Featured Students: M.D./Ph.D.
My name is Simona Bor and I'm a recent alumna of CSUF planning to become a physician scientist. Long story short, of all the subjects I've encountered I've had the strongest affinity for basic science so I chose to major in biochemistry and loved (almost) every moment of it! But while I find basic science fascinating, I like the idea of applying it in a medical setting to alleviate pain in others even more. As such, I'm on my way to becoming
My biggest piece of advice is quite cliché but can never be understated: be curious and do what you love. That's it. Simple. Don't feel pressured to do X, Y, Z because you think you need to get into X, Y, Z profession. Do things because you're curious about them, sincerely interested in them, can help others through them, and/or will learn a great deal through them.
In my case, my curiosity motivated me to volunteer in clinical settings since I was 18; all the hospital experiences not only opened my eyes to what disease and the world of medicine are really like but also confirmed that I enjoy this application of science and that I'm not squeamish when it comes to things like blood and surgery. Meanwhile, I was also curious about research so I started out in a molecular biology lab, got hooked, participated in the Research Careers Preparatory (RCP) and Howard Hughes Medical Institute (HHMI) 2-year Undergraduate Research programs, and realized that it would be an amazing honor and challenge to change the way we understand and treat disease by carrying out medical research. After a lot of thought and personal questioning, I've decided to pursue an MD/PhD (which will consist of ~8 years of graduate training). After that, I have no idea what the future holds in store.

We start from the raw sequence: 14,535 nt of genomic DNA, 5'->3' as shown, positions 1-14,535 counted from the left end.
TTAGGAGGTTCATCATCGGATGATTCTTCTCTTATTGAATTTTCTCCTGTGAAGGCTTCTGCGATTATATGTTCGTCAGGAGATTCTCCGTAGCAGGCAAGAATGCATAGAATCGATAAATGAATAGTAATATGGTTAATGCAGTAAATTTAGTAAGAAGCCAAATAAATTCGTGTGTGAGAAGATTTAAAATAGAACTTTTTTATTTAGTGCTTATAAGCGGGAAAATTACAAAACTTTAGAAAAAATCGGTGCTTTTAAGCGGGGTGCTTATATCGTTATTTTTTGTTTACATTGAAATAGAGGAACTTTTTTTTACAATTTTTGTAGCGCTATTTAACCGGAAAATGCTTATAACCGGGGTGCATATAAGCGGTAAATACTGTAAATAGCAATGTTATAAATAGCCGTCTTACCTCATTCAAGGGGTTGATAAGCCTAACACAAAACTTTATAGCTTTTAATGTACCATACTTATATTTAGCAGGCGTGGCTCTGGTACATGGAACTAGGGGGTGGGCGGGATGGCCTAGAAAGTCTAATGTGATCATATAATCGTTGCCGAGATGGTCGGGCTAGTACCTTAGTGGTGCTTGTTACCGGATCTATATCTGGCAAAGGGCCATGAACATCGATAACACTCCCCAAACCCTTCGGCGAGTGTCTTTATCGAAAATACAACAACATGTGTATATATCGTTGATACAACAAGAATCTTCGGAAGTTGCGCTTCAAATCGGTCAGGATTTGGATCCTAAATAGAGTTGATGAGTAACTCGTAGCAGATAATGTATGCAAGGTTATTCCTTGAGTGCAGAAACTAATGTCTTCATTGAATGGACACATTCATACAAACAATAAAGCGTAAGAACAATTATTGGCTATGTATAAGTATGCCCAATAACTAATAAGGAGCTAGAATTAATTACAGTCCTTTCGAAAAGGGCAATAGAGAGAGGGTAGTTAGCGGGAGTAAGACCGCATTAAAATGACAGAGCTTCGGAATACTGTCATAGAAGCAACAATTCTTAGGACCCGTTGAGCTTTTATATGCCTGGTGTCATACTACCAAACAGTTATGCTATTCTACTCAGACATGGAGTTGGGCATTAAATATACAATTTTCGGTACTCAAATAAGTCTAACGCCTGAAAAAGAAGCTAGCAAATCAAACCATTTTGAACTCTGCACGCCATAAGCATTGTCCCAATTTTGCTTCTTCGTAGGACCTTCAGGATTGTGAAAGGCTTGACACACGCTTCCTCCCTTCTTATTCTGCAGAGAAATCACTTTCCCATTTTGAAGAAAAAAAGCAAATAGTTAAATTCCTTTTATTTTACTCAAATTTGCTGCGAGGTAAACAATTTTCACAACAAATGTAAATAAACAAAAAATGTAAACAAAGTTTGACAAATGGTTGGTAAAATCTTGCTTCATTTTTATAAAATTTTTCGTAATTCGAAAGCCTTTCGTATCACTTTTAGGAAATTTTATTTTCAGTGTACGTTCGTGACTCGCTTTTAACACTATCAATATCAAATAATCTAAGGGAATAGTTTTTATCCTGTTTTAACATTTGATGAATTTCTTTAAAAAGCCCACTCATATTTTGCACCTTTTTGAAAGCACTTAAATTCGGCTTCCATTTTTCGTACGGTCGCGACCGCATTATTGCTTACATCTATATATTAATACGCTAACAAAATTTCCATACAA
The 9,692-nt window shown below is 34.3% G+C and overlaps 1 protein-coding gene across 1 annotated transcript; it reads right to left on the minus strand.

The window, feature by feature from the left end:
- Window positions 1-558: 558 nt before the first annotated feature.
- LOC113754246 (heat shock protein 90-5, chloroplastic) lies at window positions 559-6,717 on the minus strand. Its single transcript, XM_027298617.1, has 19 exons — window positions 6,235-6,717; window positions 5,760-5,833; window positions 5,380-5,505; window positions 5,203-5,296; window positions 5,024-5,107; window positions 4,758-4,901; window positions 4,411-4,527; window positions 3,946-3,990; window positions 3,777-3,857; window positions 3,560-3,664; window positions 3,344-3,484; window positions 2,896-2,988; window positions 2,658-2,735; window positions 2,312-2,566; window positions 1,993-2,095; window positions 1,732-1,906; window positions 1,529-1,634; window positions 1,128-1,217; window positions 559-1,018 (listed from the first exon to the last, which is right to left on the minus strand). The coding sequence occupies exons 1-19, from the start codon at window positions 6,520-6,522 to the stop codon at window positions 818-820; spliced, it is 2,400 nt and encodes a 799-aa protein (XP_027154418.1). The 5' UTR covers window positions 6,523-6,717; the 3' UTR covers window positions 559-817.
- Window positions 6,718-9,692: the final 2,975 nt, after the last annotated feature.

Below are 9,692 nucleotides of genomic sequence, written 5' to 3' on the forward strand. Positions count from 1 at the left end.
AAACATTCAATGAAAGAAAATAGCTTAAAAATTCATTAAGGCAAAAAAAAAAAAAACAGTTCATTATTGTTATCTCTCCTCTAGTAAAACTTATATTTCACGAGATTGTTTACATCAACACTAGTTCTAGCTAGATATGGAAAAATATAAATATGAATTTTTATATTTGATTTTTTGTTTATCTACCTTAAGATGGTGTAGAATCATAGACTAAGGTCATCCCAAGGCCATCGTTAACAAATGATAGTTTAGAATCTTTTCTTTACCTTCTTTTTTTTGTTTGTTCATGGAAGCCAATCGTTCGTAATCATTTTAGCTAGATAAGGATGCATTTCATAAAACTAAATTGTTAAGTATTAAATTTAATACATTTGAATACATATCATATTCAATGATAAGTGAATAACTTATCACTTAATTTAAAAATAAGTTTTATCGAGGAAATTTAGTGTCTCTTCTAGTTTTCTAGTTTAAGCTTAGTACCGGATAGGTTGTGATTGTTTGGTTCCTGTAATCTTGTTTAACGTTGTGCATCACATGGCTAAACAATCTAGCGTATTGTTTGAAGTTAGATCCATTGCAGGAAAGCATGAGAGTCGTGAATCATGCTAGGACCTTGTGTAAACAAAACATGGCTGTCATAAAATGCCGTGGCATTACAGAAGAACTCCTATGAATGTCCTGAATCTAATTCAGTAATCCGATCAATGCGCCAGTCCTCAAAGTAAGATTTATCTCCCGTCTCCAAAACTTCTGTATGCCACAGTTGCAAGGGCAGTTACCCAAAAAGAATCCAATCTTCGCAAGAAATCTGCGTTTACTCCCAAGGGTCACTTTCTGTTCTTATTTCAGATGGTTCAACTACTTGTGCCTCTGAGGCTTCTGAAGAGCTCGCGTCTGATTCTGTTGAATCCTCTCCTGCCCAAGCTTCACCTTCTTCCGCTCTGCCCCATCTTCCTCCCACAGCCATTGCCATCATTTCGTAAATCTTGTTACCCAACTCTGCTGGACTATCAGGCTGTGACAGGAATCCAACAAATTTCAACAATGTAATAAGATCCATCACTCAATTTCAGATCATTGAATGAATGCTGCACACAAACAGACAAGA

A quick note on the application and interview processes. The processes themselves are pretty long and arduous, depending on how many schools you apply to. For ex., MD applicants last year applied to about ~18 schools; that involves a lot of time, money, emotional investments, etc. So while you're applying just take it easy, pace yourself, and realize that at this point all you can do is present yourself in the best light by talking about what you've already done and discovered about yourself. The key to being successful during interviews and being a successful applicant in general is preparation. I'm referring to preparing for the interviews by taking advantage of mock interviews offered by the Career Center on campus to reading previous years' interview questions on websites like studentdoctor.net to actively participating in organizations like the Student Health Professions Association (SHPA) to having your primary essays read by professors, professional students, and experienced essay readers (also on studentdoctor.net ) to getting clinical/volunteer experience to simply being yourself (by pursuing your passions, hobbies, and interests) Š and the list goes on and on Š Basically, as soon as you start thinking about a certain profession, do everything you can to investigate what the profession is about and what it takes to get into the appropriate training programs.
Ultimately, I cannot stress it enough: be yourself. Keep an open mind; learn from everything and everyone. Don't be bogged down by societal stereotypes or other pressures; life's too short to purse one profession or another just because you think you have to or to stress over institutional rankings. Even if it takes you a while to figure out what you want to do, that's fine! It's all part of your story/journey, a journey that is by no means standardized. Honestly, if you really want to become a certain kind of health professional, you'll make it happen! Rest assured that your sincerity and hard work will carry you past the seemingly insurmountable obstacles. :)
Best of luck, keep on going, and let me know if I can be of any assistance!
Future healthcare professional